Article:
According to Silber and the 2007 report he co-authored, Radicalization in the West: The Homegrown Threat, the jihadi terrorists he studied went through four stages on the path towards violence after experiencing a “cognitive opening,” which could be mundane occurrences, such as the death of a loved one or the loss of a job. While Silber was careful to say that not all people will linearly travel this pathway toward violent radicalization, the report certainly gives that impression and identifies many constitutionally protected activities as precursors to terrorist violence. These behaviors, according to the report, included “[giving] up cigarettes, drinking, gambling and urban hip-hop gangster clothes”; “[wearing] traditional Islamic clothing, growing a beard”; and “[becoming] involved in social activism and community issues.” The report also singled out a long list of “radicalization incubators”: “Though the locations can be mosques, more likely incubators include cafes, cab driver hangouts, flophouses, prisons, student associations, non-governmental organizations, hookah (water pipe) bars, butcher shops and book stores.”
It shouldn’t be surprising, then, that the NYPD’s Intelligence Division had already begun a program of suspicionless surveillance against the city’s Muslim communities, mapping and spying on the very places Silber described as terrorism incubators in the pursuit of people who were, well, Muslims. The program, which Sen. Ted Cruz would apparently like to see go national, was a failure of epic and unconstitutional proportions. According to the division’s commanding officer in 2012, the work of its Demographic Unit didn’t lead to opening a single investigation. (Full disclosure: I work for the American Civil Liberties Union, which recently settled with the New York Police Department over the Intelligence Division’s dragnet surveillance of New York Muslims.)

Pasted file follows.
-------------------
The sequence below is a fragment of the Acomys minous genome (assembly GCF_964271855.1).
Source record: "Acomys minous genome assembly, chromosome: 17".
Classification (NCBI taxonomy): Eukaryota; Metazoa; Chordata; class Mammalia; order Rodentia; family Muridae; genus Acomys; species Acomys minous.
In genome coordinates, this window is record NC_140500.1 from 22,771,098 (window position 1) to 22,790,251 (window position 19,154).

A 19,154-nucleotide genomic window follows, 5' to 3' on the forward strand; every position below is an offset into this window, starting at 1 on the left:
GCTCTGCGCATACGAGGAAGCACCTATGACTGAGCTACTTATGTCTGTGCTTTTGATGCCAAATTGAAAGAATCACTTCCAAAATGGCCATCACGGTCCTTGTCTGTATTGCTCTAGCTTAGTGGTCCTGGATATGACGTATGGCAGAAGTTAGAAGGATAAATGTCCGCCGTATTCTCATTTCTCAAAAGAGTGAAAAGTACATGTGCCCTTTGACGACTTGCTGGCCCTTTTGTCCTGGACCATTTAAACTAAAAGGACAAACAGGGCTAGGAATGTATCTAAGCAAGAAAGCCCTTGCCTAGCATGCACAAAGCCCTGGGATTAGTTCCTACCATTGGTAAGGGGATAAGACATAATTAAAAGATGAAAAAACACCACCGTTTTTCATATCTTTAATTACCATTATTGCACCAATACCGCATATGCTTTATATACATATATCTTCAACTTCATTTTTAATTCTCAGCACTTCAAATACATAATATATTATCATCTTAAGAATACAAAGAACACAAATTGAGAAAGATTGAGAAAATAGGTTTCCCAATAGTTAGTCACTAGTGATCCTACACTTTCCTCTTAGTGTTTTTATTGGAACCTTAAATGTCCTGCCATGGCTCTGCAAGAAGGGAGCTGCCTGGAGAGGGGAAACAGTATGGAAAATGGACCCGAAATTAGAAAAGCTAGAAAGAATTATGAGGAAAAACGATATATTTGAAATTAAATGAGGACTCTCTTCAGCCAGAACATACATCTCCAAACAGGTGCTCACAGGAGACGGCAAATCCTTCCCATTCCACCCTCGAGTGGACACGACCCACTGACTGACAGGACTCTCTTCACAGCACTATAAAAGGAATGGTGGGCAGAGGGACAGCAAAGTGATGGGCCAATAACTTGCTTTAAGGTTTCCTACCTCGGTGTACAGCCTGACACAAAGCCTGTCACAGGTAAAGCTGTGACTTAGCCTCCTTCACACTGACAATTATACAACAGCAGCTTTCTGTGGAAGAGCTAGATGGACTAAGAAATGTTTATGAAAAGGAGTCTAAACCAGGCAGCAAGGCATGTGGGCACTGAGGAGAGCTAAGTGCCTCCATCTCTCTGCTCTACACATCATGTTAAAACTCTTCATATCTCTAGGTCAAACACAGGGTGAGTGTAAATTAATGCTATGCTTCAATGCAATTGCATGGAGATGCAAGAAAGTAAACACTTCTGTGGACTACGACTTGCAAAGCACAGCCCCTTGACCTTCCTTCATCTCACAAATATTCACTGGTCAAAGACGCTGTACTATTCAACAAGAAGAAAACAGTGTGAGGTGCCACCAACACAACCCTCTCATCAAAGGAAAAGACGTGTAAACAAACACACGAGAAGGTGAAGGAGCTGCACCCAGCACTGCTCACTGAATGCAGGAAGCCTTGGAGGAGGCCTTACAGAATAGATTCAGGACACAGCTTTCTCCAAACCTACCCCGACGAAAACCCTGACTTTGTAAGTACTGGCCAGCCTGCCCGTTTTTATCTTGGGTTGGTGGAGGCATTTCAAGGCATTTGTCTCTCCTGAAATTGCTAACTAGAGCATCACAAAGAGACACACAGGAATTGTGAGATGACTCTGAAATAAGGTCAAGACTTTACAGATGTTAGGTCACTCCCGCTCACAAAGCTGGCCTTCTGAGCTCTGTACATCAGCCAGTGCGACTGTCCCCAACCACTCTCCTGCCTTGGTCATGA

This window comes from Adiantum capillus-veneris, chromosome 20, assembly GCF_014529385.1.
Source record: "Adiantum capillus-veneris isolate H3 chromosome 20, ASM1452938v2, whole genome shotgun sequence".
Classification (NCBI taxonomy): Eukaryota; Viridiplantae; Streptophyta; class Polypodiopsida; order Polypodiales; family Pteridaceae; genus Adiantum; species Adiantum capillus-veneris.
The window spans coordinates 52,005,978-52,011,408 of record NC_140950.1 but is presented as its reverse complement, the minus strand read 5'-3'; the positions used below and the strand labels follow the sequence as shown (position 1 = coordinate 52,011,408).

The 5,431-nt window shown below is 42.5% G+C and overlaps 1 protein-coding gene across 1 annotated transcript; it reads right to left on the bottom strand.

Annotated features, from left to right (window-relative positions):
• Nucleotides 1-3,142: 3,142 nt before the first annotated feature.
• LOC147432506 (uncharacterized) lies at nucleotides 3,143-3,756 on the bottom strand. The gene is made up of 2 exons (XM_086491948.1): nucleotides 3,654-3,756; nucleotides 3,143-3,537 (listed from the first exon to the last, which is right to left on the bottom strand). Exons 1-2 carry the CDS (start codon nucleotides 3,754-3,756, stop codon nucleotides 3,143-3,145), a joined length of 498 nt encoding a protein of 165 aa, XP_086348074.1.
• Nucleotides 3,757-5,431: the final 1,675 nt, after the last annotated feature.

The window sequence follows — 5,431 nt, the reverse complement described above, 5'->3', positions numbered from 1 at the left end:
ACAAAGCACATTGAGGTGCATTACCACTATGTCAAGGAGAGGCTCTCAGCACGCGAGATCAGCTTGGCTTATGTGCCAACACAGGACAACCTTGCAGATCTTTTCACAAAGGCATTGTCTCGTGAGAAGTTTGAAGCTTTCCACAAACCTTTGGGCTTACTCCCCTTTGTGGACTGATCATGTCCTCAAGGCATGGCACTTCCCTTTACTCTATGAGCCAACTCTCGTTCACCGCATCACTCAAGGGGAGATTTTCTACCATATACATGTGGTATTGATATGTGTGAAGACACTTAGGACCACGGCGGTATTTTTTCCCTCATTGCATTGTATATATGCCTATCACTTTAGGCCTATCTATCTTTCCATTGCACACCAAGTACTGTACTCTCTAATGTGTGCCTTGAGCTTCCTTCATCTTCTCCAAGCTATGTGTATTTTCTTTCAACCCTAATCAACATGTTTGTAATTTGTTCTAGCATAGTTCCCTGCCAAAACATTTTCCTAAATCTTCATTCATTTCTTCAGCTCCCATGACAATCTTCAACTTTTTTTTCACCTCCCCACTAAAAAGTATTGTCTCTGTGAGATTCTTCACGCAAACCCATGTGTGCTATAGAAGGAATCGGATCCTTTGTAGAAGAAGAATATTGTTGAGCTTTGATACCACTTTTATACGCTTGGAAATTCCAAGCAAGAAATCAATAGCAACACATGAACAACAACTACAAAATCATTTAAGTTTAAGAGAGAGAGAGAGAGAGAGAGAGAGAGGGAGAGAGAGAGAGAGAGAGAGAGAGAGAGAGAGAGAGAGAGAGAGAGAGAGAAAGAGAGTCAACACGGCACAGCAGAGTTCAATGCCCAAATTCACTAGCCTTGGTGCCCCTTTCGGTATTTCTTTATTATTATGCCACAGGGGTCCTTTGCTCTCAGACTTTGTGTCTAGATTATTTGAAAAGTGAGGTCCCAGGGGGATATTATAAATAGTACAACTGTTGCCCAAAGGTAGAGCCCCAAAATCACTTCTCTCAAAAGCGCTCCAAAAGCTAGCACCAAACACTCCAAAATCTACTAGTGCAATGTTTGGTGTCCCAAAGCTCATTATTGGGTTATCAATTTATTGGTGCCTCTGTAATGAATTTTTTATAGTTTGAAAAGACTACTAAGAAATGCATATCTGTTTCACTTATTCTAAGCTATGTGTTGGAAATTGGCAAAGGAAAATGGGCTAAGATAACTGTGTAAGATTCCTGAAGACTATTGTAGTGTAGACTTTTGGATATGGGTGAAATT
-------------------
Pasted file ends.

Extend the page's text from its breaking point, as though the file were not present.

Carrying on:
After the Associated Press revealed the full extent of the NYPD’s Muslim surveillance and mapping program in 2011, a coalition of New York-based civil-rights groups concluded in its report “Mapping Muslims” that “the NYPD’s flawed radicalization theory was in fact a blueprint for a policy of profiling and suspicionless surveillance.” Bergen, however, condemns the NYPD’s “fishing expeditions” against Muslim communities, while holding up its intellectual foundations. That is cognitive dissonance exemplified.
A stinking corpse sits in the room that Bergen and the legion of positive reviewers won’t acknowledge, much less seriously consider. And that’s the role U.S. foreign policy plays in this macabre dance between the U.S. national-security state and jihadist movements worldwide, which leaves civilians on all sides as potential collateral damage.